Last week, The F-Word, a comedic documentary series following the journey of a queer couple looking to adopt from foster care, premiered online on PBS’s Indie Lens Storycast.
The series’ producers and featured couple, Kristan Cassady and Nicole Opper, open up their lives to give others insight into the mystifying process of becoming a foster parent and eventually adopting. Their tale comes at a time when California and the rest of the country are grappling with finding caregivers for an increasing foster care population.
As reported in an article in The Chronicle of Social Change, the number of foster care youth has risen for a third consecutive year, according to federal data from last year.
“The opportunity that queer people interested in adoption have right now is both to have the life-changing experience of being a parent – but also to reform the broken system that is foster care in the U.S.,” Opper, an award-winning documentary filmmaker, said in an email.
After deciding to have a child and start a family, Opper and Cassady came to the conclusion that adoption through the foster care system would be the answer. Throughout the series, the couple shares their nervousness and anxiety in baby-proofing a home to waiting to hear from their foster care agency and social workers.
For example, when describing her frustrations, Opper portrays the system as “a very complicated, bureaucratic process that moves at a snail’s pace. It can try your patience … It made us feel vulnerable, like what’s wrong with us? Why aren’t we being picked?”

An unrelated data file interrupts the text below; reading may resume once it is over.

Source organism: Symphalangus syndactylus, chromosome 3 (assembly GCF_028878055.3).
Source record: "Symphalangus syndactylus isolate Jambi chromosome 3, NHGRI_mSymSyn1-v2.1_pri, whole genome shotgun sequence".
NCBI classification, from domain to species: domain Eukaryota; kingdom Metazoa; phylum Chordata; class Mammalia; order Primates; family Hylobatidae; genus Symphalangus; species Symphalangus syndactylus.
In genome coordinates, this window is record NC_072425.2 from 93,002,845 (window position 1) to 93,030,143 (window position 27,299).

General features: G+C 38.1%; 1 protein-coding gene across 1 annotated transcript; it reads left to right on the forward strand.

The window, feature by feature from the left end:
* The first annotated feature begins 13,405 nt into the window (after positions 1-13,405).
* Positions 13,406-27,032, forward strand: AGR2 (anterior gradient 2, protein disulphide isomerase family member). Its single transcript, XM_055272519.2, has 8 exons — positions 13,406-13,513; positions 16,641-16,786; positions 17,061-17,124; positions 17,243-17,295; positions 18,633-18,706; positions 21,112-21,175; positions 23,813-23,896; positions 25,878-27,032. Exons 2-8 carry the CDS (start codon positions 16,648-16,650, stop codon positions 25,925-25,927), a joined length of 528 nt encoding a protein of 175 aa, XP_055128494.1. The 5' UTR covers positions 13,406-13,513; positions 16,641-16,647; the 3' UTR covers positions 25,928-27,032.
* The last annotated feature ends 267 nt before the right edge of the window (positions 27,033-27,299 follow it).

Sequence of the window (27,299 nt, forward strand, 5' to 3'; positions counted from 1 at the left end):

Not only having to deal with the lengthy process and intricacies of adoption, the series also sheds light on ways in which the system could improve.
There are hardly any easily accessible resources that could give better guidance on having to undergo foster-to-adopt procedures, Opper said. For instance, though many of these youth experience trauma and come from disadvantaged backgrounds, foster agencies seem to try to shroud rather than be transparent about the realities of system-involved children and families.
With the documentary series, Opper aims to help budding families as well as encourage those with interest in adoption to begin the process.
“If every third or fourth person out there actually did adopt from foster care, we wouldn’t have over 20,000 young people aging out of the system every year with no support system,” Opper said in an email.
Also, Opper and Cassady have already begun filming a second season, which will focus on sharing the stories of others involved with foster care. In the next season, she plans to speak with consultants, advocates and birth parents, while diving into fraught and thorny issues like the role of race and racism in the system.
“There’s no question that there is deeply ingrained racism in the U.S. foster care system. You rarely hear the voices of parents who lost children to the system … we’re actively trying to find people who want to share their story,” Opper said.
The first season premiered September 14, and an episode will be released every Thursday until October 19. Co-presented by Independent Television Service and PBS Digital Studios, the series will be released weekly on Indie Lens Storycast.
The documentary series will also be available here.